Werk Raises $2.9 Million to Improve Workplace Flexibility for Women

Werk, a job board platform focused on schedule flexibility, announced on August 4 that it closed its seed funding round, having raised $2.9 million. Female-run venture fund Rethink Impact led the round, joined by SoGal Ventures and Leah Busque. Previous investors Better Ventures, Halogen Ventures, and Precursor VC also participated.

The a reason New York-based Werk is attracting so much attention from investors looking to practice fiscal feminism? Created by two women, Anna Auerbach and Annie Dean, the job board platform specifically targets companies that are looking to attract top female talent by offering flexibility. These positions may have flexible hours, require little to no travel, or offer the option to work at home.

Even in the modern workplace, women struggle to “have it all,” both family and career, due to the complicated juggling act often required to balance a rigid schedule with the role of primary caregiver. According to an article by Paulette Light, published in The Atlantic in 2013, 43 percent of “highly qualified” women leave the workforce due to this issue.

Dean found out about this firsthand when she returned to work after the birth of her second child. “There was this moment when I was sitting at my desk in my law firm and I realized that there was no path forward for me,” Dean said in a recent interview with Fast Company. “I couldn’t work my way out of this hole because the way I was being asked to work was fundamentally incompatible with what my life required of me. I said to myself, ‘If I can’t handle this, what are all the other women doing?’”

Werk stands to benefit not only female job seekers, but also the companies who hope to increase their ranks with women who might traditionally dropout of the workforce altogether. According to McKinsey & Company’s January 2015 “Why Diversity Matters,” companies that practice gender diversity in their hiring decisions are “15 percent more likely to outperform their peers.”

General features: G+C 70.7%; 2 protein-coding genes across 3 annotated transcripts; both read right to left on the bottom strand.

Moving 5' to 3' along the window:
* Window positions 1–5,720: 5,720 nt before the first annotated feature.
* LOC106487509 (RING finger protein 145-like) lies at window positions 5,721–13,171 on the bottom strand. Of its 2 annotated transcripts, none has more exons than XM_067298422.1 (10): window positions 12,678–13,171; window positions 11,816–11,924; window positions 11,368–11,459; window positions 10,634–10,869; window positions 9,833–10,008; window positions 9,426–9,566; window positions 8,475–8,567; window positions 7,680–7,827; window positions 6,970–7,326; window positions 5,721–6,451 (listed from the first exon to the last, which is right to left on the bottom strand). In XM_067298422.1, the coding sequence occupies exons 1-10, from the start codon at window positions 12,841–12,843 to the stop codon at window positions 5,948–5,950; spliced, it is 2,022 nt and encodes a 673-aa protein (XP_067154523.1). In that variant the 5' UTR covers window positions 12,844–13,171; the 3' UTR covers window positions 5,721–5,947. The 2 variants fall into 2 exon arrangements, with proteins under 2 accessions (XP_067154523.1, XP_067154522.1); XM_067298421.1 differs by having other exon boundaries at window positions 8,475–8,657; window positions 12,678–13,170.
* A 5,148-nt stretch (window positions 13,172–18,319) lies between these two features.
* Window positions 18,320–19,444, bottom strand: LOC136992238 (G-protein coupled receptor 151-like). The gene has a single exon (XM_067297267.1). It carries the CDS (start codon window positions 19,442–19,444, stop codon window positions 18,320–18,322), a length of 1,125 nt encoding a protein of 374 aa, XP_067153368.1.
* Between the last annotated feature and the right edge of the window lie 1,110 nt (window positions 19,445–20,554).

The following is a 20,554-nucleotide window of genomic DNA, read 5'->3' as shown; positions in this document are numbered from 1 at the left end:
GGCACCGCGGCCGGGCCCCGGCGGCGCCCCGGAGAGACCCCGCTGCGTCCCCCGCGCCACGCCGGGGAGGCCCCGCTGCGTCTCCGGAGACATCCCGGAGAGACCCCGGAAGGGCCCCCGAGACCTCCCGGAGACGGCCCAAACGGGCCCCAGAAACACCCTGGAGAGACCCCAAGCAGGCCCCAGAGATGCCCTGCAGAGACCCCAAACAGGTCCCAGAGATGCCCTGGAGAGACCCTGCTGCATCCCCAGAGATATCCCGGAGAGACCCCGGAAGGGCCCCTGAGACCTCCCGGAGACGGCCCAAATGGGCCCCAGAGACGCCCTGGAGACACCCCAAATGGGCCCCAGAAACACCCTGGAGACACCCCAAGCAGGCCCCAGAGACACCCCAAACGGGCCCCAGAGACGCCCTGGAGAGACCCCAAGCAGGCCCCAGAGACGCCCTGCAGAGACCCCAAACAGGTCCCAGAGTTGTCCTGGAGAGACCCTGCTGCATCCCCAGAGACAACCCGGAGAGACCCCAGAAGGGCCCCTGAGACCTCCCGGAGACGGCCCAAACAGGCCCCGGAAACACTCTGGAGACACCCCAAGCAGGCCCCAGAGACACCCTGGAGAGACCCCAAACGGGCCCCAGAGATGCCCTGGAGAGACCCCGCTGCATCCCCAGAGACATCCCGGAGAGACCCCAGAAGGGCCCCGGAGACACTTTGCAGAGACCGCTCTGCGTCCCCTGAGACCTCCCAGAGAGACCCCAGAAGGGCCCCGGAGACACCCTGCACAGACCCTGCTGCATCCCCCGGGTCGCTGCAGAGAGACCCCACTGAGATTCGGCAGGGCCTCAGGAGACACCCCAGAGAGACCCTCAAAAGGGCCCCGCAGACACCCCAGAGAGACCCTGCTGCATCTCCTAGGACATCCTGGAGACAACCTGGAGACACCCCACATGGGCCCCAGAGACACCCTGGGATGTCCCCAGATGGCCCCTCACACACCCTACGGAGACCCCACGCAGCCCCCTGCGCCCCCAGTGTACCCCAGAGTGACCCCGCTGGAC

In addition to hoping to create a more flexible workplace, Werk requires all positions listed on the job board to be eligible for a promotion so that women have access to upward career mobility. Promoting women to higher positions has already been found to be beneficial to employers. A recent study by the Peterson Institute for International Economics, which looked at almost 22,000 publicly traded companies, found there is a positive correlation between a company’s profitability and the number of women they employ in executive-level positions.

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Werk’s job board launched in February of this year. Businesses pay per open position posted, while job-seekers pay a yearly subscription fee of $48. Prior to closing the seed funding round, Werk had 150 hiring partners signed and had handled approximately 4,000 job applications. Major businesses using Werk to fill their flexible hiring needs include Saks Fifth Avenue, Samsung, Uber, Deloitte, and Birchbox.

Wait a second. Did I just say the site charges an annual subscription fee of $48? Indeed, the company is looking to diversify its income by charging job seekers in addition to companies. Historically, this has been a pretty crappy idea, so hats off to Werk for throwing caution to the wind in this way. People are getting more and more used to paying small fees to use products and services, so we’ll have to see if this trend takes off in the employment space. If nothing else, it’s sure to help keep men off the site.

About the Author

Joel Cheesman has over 20 years experience in the online recruitment space. He worked for both international and local job boards in the late ‘90s and early ‘00s. In 2005, Cheesman founded HRSEO, a search engine marketing company for HR, as well as launching an award-winning industry blog called Cheezhead. He has been featured in Fast Company and US News and World Report. He sold his company in 2009 to Jobing.com. He was employed by EmployeeScreenIQ, a background check company. He is the founder of Ratedly, an app that monitors anonymous employee reviews. He is married and the father of three children. He lives in Indianapolis.